The Michigan Legislature is considering a proposal to end juvenile life without parole in Michigan. Fully half the states and Washington, D.C., have already taken this step, banning the practice of sending children to prison to die, and another seven states currently have no one serving such a sentence. In 2012, the U.S. Supreme Court declared that mandatory life without parole sentences for juveniles were unconstitutional — an opinion echoed by the Michigan Supreme Court in 2022. However, Michigan courts still may apply these harsh sentences on a discretionary basis.
Since the 2012 Supreme Court ruling, many of Michigan’s juvenile lifers have had resentencing hearings, and several of those people have come home. However, others have not yet had those hearings, or were returned to prison for either a continuing sentence of years or a life sentence.
At this point, Michigan has more people serving a juvenile life without parole sentence than any other place in the world. That’s because no other country on the planet hands out such stiff sentences to youth, and among U.S. states, Michigan has the dubious distinction of having the most juvenile lifers still incarcerated. This is partly because Michigan has dragged its feet on resentencing for people currently serving juvenile life without parole sentences, and because we continue to send more youth to prison for the rest of their lives.
There’s no need for this.
We know that communities are not safer when we lock away young people for the rest of their lives. Current research on neuroscience informs us that adolescent brains aren’t yet fully developed, and they don’t have the same decision-making abilities as adults. This means that young people are capable of learning from their mistakes and growing.
Furthermore, experience shows us that the former juvenile lifers aren’t a threat when they return home. Instead, they have become social workers, community organizers, new parents, entrepreneurs, truck drivers, factory workers, volunteers and more. One recent study from Montclair University found a recidivism rate of just 1 percent among former juvenile lifers in Philadelphia, compared to an average US recidivism rate of 50 percent or more, depending on how the rate is measured.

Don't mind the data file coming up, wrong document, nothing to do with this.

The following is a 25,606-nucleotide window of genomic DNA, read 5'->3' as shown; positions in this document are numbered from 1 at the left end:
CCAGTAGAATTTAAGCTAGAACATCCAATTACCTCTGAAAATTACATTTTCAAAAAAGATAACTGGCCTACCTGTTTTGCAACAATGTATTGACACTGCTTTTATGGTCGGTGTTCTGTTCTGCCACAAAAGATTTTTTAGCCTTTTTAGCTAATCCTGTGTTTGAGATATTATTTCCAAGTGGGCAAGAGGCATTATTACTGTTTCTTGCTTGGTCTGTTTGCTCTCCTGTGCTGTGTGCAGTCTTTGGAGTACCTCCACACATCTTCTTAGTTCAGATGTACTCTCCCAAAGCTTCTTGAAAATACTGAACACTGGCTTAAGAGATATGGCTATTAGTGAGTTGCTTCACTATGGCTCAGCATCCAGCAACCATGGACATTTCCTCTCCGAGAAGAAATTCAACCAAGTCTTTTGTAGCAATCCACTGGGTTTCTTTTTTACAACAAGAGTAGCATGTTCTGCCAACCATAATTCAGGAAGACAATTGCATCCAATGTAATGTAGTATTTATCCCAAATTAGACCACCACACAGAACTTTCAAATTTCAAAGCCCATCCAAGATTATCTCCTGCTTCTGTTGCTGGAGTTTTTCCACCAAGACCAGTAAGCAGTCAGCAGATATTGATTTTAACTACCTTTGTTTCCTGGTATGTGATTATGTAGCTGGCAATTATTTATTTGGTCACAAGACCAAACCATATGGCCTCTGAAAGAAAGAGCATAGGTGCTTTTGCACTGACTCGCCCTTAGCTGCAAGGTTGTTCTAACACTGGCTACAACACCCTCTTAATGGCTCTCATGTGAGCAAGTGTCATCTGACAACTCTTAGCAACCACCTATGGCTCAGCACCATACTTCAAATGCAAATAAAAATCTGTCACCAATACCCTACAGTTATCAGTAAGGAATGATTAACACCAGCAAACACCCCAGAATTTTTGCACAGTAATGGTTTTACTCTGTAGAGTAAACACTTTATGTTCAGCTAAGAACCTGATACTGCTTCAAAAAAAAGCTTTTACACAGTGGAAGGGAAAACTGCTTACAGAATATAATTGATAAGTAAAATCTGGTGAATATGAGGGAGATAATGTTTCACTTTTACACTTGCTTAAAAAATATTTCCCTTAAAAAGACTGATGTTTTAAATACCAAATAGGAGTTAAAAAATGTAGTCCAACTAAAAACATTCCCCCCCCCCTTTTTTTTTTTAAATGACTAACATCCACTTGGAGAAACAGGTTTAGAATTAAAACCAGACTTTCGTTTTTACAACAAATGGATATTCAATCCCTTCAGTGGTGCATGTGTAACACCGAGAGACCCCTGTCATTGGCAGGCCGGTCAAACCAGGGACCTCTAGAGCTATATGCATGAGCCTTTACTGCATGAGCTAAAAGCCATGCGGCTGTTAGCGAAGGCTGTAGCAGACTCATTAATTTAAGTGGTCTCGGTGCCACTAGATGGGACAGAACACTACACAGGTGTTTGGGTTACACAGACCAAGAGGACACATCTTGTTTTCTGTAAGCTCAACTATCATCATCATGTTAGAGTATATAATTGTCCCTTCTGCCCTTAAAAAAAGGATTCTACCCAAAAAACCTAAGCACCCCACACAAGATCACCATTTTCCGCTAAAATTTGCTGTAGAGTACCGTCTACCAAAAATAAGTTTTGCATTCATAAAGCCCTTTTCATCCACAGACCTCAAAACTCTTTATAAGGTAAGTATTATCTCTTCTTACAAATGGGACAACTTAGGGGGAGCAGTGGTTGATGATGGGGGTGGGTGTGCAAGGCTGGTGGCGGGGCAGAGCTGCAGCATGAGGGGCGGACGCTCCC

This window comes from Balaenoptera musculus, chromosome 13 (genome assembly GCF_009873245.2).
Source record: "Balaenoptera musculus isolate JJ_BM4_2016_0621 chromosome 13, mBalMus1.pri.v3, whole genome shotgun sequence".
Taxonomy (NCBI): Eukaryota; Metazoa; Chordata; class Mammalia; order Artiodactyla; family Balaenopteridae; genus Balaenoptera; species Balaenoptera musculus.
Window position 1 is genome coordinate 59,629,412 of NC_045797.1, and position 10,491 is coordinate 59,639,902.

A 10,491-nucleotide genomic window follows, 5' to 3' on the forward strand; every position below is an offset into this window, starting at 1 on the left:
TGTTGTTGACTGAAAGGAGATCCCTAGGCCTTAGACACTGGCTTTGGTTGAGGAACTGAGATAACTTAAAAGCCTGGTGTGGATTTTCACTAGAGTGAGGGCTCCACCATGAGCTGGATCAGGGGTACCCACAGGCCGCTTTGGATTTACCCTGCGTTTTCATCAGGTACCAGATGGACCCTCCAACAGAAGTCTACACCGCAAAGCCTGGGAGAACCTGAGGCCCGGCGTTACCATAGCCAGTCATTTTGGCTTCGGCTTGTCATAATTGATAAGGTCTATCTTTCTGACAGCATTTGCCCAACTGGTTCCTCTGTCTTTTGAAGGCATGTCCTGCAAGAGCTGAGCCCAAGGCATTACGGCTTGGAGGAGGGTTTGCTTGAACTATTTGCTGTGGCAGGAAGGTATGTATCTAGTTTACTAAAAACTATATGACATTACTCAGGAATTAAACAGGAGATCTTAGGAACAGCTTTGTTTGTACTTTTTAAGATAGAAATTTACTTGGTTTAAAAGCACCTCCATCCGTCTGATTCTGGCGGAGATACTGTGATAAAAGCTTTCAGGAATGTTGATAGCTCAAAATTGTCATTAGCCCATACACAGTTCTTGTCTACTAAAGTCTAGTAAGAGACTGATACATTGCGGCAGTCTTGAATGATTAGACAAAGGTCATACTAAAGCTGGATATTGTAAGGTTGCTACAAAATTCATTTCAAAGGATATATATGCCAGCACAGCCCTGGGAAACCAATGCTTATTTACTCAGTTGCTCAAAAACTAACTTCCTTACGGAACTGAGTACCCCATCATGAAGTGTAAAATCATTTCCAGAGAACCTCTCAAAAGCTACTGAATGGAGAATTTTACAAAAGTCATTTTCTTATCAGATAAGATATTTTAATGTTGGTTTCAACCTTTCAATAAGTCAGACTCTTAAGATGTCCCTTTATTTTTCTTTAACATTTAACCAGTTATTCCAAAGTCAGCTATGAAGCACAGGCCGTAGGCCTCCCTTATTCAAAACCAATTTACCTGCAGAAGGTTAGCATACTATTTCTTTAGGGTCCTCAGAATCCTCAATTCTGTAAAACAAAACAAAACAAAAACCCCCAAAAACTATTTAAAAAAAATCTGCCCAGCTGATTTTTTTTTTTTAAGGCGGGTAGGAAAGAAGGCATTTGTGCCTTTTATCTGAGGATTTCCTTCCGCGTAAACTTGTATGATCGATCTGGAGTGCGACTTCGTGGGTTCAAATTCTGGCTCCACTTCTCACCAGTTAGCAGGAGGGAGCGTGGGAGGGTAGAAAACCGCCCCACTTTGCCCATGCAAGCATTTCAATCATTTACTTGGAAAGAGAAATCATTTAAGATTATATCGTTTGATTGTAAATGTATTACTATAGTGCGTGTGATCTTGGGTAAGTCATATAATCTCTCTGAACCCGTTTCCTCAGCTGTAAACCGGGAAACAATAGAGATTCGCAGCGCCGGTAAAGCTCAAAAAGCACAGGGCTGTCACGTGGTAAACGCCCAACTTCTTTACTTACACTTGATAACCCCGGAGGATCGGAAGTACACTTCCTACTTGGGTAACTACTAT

It’s almost a cliché to say that our children are our future, but it’s true. We leave everything to the younger generations. We can’t give up on them by locking them in a cell and throwing away the key.
You can get to know some of the juvenile lifers still waiting to come home below. As part of our effort to end juvenile life without parole, we asked them to send us a few words about themselves, including how they have changed and what they value in life. Those biographical statements have been paired with facts about juvenile life without parole sentences and the reasons to end them to create postcards that we have been sharing.
In particular, we would like to thank Duane Elam, Steven Hibbler, Robert Potts, Michael Chapple, Ricardo Ferrell and John English who shared their life stories for this project and for work related to Second Look.
As Michigan’s lawmakers weigh the proposal to end juvenile life without parole, we urge you to learn about this harsh sentence and the reasons for ending it. And then we ask you to inform others and speak up. Let your friends and family know that Michigan is No. 1 in the world for sending children to die in prison — but we don’t have to be. And tell your legislators that there are better ways to reach young people who have done harm and help them find a better future.
~ Barbara Wieland
Senior Communications Specialist